What will happen if I don't have the periodontitis treated?
The final result of periodontal disease left untreated is teeth falling, because of loss of bone structure, which suppports them in the mouth. The loss of natural dentition has detrimental consequenses to a person's quality of life. Without teeth you cannot enjoy food, you cannot speak properly, you cannot smile, you cannot socialize. You can argue that fact by saying that nobody is left without teeth nowdays. There are solutions for replacing the natural dentition with either a removable denture or dental implants. This is definetely true, but you should keep in mind that in case you lost your teeth due to periodontitis, there will be bone loss and that will create problems in the stability of the denture. In case you decide to go with implants, after loosing your teeth of periodontitis, you should know that there will probably be need for bone grafing which will raise the cost and the time of therapy as well as the patient's discomfort. Then remember that if you lost teeth due to periodontitis, there is a possibility that your implants will be affected by the same disease (it is called periimplantitis). So not seeking for periodontal therapy, if needed makes no sense at all.
Besides the effects of periodontal disease in the mouth, there are also side effects iin one's general health. Periodontal disease has been associated with diabetes in a two way relationship: Diabetes can increase the chance of having periodontitis but also periodontal disease can make it more difficult to control blood sugar in diabetic patients. Also periodontitis has been associated with increased risk of heart disease and heart attack and increased risk of a preterm low birth weight baby in case of periodontitis during pregnancy. So it is true when the Ancient Greek used to say that the health starts from the mouth.
Frequently Asked Questions- Periodontology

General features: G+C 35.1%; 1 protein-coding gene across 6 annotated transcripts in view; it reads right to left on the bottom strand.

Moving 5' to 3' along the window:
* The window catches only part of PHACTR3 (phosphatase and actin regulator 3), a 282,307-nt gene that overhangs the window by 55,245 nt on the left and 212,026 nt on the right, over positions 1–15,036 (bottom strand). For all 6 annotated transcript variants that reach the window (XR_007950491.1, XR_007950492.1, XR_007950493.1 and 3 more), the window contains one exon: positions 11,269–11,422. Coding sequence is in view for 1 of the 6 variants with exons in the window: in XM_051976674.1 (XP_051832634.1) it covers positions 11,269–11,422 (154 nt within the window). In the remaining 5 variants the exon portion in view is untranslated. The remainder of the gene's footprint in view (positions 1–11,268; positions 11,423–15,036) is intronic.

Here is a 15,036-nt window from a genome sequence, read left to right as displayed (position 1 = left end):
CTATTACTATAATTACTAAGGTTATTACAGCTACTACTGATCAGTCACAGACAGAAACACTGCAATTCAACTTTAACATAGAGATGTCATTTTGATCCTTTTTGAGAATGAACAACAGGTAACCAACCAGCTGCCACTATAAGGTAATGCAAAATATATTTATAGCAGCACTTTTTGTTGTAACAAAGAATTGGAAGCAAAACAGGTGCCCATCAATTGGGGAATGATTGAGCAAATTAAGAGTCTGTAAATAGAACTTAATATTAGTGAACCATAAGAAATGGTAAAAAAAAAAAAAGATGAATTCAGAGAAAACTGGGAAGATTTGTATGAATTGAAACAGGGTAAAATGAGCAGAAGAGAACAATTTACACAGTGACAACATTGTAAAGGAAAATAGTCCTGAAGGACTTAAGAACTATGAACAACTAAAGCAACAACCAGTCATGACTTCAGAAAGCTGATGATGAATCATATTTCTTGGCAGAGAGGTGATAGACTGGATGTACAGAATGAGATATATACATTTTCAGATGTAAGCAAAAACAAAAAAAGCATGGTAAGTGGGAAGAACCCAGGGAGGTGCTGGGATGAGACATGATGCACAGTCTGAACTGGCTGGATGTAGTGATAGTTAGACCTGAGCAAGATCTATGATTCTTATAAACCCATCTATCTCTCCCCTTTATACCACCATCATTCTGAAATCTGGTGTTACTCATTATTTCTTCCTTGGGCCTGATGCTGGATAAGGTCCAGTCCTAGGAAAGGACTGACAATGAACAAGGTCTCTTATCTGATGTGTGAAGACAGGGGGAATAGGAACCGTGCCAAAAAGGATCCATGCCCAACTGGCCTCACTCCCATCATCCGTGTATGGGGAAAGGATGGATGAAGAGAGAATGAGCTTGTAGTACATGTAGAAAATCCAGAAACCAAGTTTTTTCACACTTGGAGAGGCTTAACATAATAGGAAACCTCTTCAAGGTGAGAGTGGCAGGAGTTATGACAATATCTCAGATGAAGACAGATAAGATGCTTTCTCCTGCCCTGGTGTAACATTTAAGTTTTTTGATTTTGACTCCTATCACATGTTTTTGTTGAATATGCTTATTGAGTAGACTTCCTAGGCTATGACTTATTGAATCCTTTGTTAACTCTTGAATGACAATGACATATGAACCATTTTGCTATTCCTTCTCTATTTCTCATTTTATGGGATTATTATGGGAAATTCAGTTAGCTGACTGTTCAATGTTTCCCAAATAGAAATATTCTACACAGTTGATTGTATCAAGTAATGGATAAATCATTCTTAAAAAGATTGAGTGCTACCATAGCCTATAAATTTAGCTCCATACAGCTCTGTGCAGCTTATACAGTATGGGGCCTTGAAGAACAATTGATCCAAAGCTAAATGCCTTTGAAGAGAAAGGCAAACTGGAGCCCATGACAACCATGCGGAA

- What is periodontitis?
- What is gingivitis?
- How can I be sure I have periodontitis or gingivitis?
- My dentist feels that I should see a specialist because I have gum disease, but I feel nothing and my gums do not bleed. Is it possible that I still have periodontitis?
- What is the difference between a periodontist and a general dentist?
- What causes periodontitis?
- Is periodontitis contagious?
- I am a smoker and I won't quit. Will I still benefit from the treatment of periodontitis?
- My dentist always told me I have good teeth and now my teeth are falling. How can this happen?
- Can you have periodontitis treated?
- What is the treatment for periodontitis?
- What toothpaste and what mouthwash should I use if I have periodontitis?
- Will I be in pain during the periodontitis treatment?
- Will I be in pain after the periodontal treatment? Will I be able to eat normally?
- How long does the periodontal treatment last?
- What will happen if I don't have the periodontitis treated?
- I have periodontitis and I need treatment, but I also need some new fillings, crowns and root canal treatments. What should I have taken care of first?
- How can I prevent periodontitis?
- I had periodontal treatment in the past, but now my gums have the disease again and I am frustrated. This disease never goes?
- After the fulfilment of the periodontal treatment, will I still need to see the periodontist or will I be able to have dental cleanings with my dentist?